China's Economic Outlook Dimmed by Regulatory Constraints: Business Surveys

China, already seeing a slowdown in domestic demand, is now being criticized for its challenging business environment. On September 19, the American Chamber of Commerce in Shanghai (AmCham) and the European Union Chamber of Commerce in China (EuCham) each released reports indicating a dampening business outlook for China. The two chambers of commerce represent nearly 2,000 China-based businesses.

Only 52 per cent of AmCham’s 2023 China Business Report survey respondents were “optimistic” about China’s business outlook — a dip of 26 percentage points compared to 2021. The reports emphasized the challenges of navigating the Chinese policy landscape, where rules are becoming increasingly complex and blurred, according to survey respondents.


Trade-off between economics and security

Aside from general uncertainty, a lack of credibility and transparency were also cited as reasons for this dim outlook. Pessimism among respondents, while not uniform across all sectors, was particularly pronounced in the technology industry, possibly due to China’s recent anti-espionage laws and clamp-down on due diligence firms. The EuCham report, as a result, called for its member companies to exercise caution.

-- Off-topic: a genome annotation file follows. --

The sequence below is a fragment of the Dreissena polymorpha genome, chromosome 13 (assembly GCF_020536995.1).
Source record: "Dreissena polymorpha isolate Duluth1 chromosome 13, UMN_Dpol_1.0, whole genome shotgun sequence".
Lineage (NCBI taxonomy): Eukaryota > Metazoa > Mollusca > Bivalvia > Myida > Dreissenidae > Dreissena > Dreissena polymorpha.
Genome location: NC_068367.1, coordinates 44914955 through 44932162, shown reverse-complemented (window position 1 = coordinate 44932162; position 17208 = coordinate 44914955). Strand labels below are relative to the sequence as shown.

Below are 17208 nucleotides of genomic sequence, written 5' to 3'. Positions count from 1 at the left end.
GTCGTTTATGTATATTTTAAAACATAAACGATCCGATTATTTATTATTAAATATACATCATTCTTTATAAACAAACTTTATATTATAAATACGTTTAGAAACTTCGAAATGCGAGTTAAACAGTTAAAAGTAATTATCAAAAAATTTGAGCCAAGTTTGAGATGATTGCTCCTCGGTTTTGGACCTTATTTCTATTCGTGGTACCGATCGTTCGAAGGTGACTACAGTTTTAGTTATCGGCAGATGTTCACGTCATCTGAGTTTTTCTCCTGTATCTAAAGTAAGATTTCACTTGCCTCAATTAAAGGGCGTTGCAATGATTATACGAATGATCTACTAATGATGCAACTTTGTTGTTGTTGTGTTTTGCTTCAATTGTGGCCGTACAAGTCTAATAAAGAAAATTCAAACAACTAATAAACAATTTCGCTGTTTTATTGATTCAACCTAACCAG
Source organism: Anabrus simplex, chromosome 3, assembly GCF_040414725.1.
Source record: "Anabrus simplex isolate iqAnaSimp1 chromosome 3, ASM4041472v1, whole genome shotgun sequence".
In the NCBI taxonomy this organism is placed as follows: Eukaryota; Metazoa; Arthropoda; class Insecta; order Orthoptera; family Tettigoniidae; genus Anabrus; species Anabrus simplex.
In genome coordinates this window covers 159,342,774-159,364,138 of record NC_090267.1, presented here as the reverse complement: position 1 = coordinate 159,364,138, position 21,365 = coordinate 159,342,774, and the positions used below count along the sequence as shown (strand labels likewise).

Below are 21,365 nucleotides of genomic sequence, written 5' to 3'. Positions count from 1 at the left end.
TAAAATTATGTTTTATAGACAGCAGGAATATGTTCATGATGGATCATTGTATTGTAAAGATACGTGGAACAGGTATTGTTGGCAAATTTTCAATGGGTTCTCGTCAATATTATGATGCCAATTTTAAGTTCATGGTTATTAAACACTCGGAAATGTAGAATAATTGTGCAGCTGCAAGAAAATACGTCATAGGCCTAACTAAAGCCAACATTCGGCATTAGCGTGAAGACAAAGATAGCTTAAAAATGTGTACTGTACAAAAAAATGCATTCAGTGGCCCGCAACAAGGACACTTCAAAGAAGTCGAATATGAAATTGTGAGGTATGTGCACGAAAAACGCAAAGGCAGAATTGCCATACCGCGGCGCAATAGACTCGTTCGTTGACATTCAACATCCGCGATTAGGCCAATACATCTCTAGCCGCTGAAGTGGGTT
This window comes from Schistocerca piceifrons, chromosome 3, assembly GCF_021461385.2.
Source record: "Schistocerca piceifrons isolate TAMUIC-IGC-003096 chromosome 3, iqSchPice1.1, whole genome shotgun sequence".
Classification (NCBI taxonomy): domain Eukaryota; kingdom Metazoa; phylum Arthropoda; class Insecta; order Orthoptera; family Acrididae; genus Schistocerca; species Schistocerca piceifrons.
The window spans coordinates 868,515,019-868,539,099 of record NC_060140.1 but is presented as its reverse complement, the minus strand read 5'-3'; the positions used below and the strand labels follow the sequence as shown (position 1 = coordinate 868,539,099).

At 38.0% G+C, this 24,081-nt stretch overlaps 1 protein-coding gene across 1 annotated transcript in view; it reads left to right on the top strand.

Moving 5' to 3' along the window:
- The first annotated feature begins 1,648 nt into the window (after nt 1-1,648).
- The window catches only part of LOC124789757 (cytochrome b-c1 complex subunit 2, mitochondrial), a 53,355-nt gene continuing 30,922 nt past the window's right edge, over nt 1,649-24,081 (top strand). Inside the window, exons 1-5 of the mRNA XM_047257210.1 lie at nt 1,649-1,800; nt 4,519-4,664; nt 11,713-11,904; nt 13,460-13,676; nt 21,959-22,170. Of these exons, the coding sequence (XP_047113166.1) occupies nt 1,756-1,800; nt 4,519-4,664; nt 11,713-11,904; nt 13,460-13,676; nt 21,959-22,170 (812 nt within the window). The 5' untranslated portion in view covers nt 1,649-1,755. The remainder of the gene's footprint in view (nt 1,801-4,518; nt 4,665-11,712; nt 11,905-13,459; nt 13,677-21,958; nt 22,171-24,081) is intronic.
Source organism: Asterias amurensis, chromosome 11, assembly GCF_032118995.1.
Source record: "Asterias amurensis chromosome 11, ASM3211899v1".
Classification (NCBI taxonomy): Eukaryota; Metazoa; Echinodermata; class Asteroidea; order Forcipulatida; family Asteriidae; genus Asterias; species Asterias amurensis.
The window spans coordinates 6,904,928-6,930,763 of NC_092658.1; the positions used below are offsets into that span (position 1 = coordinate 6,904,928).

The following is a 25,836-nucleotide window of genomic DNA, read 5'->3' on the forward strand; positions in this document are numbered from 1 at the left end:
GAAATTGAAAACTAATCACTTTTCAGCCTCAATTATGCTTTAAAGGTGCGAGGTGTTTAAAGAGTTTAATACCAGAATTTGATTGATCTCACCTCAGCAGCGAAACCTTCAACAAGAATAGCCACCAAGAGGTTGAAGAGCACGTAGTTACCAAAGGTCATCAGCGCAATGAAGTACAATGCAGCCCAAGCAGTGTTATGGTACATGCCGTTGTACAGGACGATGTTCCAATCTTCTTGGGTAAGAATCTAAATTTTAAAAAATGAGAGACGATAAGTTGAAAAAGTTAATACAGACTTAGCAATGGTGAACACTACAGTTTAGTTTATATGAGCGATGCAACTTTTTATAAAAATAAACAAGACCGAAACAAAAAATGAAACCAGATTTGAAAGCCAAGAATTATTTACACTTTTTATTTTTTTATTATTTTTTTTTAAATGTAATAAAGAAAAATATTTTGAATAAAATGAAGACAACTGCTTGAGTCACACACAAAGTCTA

EuCham's report attributed its dire business outlook to two of Beijing's seemingly contradictory objectives: attracting foreign investment while strengthening national security. These trends are taking place against the backdrop of mounting tensions between Washington and Beijing, as well as some European states, such as Germany.


China’s loss is Southeast Asia’s gain

AmCham reported that nearly half of its survey respondents intend to or already have redirected investments meant for China, with Southeast Asia emerging as the top alternative investment destination. Trade data, additionally, indicates a shift in certain segments of supply chains towards regional heavyweights like Indonesia and Vietnam.

Beijing dismissed the negative outlook from the chambers of commerce, insisting on the continued resilience and potential of the Chinese economy.